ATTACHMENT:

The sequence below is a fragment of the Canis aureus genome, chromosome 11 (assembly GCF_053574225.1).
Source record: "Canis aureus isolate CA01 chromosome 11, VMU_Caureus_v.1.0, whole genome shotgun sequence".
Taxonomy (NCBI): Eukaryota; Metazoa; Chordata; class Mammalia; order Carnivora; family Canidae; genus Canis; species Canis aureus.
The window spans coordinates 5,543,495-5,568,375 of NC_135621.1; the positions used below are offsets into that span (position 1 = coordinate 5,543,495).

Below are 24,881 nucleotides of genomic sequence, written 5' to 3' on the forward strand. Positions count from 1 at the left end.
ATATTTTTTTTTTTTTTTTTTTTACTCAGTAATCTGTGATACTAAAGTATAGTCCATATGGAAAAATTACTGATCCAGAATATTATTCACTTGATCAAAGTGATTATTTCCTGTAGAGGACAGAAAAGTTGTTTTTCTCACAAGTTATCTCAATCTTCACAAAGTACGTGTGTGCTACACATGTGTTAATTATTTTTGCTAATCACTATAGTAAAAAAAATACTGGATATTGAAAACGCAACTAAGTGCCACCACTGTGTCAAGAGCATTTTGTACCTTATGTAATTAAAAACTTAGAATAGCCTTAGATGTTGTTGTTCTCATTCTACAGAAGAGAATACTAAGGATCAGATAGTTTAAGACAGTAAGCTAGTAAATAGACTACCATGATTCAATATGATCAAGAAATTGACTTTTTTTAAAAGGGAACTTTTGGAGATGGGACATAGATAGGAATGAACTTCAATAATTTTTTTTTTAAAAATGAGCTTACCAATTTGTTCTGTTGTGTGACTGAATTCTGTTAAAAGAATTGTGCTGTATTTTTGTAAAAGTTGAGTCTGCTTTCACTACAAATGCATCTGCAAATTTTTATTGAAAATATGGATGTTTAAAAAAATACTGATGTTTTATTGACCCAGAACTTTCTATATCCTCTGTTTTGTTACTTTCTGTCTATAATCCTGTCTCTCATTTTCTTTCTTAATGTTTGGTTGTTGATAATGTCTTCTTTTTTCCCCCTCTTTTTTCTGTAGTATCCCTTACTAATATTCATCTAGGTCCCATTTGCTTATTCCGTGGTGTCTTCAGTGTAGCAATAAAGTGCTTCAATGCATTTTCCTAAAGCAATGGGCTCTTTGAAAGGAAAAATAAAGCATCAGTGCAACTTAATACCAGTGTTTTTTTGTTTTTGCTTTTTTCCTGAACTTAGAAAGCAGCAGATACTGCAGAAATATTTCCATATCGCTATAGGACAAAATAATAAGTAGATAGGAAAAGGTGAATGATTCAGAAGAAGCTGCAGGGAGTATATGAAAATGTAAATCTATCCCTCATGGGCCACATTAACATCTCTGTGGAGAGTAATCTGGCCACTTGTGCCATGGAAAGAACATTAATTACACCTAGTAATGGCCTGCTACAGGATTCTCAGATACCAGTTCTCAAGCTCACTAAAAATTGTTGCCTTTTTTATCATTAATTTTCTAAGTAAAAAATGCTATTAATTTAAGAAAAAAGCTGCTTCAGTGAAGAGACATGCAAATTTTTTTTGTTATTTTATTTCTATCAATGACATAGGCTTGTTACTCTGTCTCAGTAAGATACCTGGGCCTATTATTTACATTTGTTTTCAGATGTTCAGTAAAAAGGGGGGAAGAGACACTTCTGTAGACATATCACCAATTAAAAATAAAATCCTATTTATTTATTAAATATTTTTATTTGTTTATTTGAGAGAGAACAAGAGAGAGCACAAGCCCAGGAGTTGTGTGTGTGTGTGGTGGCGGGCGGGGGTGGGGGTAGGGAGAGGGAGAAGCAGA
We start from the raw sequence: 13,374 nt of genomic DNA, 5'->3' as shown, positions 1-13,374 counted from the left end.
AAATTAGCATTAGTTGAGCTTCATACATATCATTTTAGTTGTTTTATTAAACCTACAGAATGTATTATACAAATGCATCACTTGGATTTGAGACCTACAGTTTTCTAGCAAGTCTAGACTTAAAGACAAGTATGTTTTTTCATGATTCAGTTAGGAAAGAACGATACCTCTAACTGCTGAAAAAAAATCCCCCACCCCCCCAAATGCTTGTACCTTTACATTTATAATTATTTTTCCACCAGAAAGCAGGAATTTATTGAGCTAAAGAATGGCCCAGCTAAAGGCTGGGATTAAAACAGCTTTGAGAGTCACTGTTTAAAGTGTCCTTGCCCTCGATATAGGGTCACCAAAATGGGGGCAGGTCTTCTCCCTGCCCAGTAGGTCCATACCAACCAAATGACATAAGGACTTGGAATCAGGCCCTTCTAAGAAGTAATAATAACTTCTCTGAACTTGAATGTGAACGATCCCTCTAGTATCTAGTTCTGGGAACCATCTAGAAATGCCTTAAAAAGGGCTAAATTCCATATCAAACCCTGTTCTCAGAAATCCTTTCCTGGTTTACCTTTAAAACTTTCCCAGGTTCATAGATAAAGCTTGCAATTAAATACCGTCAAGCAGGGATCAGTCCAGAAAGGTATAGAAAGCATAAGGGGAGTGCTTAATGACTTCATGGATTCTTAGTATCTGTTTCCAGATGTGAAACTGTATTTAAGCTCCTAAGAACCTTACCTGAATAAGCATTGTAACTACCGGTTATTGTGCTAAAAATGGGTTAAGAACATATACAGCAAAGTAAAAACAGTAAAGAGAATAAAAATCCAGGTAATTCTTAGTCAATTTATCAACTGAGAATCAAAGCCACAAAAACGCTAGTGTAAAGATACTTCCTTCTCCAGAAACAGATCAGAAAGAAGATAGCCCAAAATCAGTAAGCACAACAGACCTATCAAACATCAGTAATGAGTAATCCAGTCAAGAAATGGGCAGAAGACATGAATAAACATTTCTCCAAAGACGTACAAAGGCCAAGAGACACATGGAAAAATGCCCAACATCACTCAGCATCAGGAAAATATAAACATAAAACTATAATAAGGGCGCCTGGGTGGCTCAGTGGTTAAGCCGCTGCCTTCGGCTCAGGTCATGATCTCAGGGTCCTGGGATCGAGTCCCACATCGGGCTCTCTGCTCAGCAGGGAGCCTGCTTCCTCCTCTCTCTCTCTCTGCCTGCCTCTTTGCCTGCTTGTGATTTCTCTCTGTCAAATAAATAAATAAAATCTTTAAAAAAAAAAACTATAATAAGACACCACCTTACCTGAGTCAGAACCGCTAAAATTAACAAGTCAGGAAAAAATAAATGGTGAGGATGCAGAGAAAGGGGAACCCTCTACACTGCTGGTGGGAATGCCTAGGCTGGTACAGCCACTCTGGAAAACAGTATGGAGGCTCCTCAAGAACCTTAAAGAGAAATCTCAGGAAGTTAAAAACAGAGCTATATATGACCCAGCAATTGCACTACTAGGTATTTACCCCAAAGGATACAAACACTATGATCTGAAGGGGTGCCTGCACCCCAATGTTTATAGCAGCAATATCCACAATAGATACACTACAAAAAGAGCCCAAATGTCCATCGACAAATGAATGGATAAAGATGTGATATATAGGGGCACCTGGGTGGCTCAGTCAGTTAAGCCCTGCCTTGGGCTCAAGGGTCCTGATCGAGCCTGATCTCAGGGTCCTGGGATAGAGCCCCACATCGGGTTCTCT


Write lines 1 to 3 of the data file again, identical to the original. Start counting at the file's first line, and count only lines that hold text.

The sequence below is a fragment of the Canis aureus genome, chromosome 11 (assembly GCF_053574225.1).
Source record: "Canis aureus isolate CA01 chromosome 11, VMU_Caureus_v.1.0, whole genome shotgun sequence".
Taxonomy (NCBI): Eukaryota; Metazoa; Chordata; class Mammalia; order Carnivora; family Canidae; genus Canis; species Canis aureus.